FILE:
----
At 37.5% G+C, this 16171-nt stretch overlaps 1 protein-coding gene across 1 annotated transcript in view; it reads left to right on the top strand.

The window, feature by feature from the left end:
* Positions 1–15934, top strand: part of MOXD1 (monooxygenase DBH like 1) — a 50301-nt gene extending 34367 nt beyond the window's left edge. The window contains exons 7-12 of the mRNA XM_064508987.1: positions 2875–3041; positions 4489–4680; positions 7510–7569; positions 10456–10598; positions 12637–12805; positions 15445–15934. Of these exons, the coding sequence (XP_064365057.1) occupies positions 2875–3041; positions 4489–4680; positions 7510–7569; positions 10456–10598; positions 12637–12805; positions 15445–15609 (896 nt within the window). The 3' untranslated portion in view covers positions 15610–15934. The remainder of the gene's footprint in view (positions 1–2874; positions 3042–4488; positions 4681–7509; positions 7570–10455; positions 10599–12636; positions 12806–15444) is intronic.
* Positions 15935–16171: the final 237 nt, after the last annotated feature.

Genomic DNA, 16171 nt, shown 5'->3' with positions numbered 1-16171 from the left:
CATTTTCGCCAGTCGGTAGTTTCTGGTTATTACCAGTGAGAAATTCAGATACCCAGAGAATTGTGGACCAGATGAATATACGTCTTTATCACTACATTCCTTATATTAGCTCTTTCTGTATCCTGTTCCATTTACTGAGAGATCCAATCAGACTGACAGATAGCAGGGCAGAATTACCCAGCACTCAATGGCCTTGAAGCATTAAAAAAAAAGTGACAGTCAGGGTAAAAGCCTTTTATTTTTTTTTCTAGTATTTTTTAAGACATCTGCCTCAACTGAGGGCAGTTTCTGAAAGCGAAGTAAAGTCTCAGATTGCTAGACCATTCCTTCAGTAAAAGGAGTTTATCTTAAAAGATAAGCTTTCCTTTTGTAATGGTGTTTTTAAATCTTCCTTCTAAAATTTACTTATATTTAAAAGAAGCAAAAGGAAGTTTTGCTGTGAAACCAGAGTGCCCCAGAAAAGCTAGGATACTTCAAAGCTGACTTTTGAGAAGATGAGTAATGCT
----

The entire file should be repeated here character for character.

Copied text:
At 37.5% G+C, this 16171-nt stretch overlaps 1 protein-coding gene across 1 annotated transcript in view; it reads left to right on the top strand.

The window, feature by feature from the left end:
* Positions 1–15934, top strand: part of MOXD1 (monooxygenase DBH like 1) — a 50301-nt gene extending 34367 nt beyond the window's left edge. The window contains exons 7-12 of the mRNA XM_064508987.1: positions 2875–3041; positions 4489–4680; positions 7510–7569; positions 10456–10598; positions 12637–12805; positions 15445–15934. Of these exons, the coding sequence (XP_064365057.1) occupies positions 2875–3041; positions 4489–4680; positions 7510–7569; positions 10456–10598; positions 12637–12805; positions 15445–15609 (896 nt within the window). The 3' untranslated portion in view covers positions 15610–15934. The remainder of the gene's footprint in view (positions 1–2874; positions 3042–4488; positions 4681–7509; positions 7570–10455; positions 10599–12636; positions 12806–15444) is intronic.
* Positions 15935–16171: the final 237 nt, after the last annotated feature.

Genomic DNA, 16171 nt, shown 5'->3' with positions numbered 1-16171 from the left:
CATTTTCGCCAGTCGGTAGTTTCTGGTTATTACCAGTGAGAAATTCAGATACCCAGAGAATTGTGGACCAGATGAATATACGTCTTTATCACTACATTCCTTATATTAGCTCTTTCTGTATCCTGTTCCATTTACTGAGAGATCCAATCAGACTGACAGATAGCAGGGCAGAATTACCCAGCACTCAATGGCCTTGAAGCATTAAAAAAAAAGTGACAGTCAGGGTAAAAGCCTTTTATTTTTTTTTCTAGTATTTTTTAAGACATCTGCCTCAACTGAGGGCAGTTTCTGAAAGCGAAGTAAAGTCTCAGATTGCTAGACCATTCCTTCAGTAAAAGGAGTTTATCTTAAAAGATAAGCTTTCCTTTTGTAATGGTGTTTTTAAATCTTCCTTCTAAAATTTACTTATATTTAAAAGAAGCAAAAGGAAGTTTTGCTGTGAAACCAGAGTGCCCCAGAAAAGCTAGGATACTTCAAAGCTGACTTTTGAGAAGATGAGTAATGCT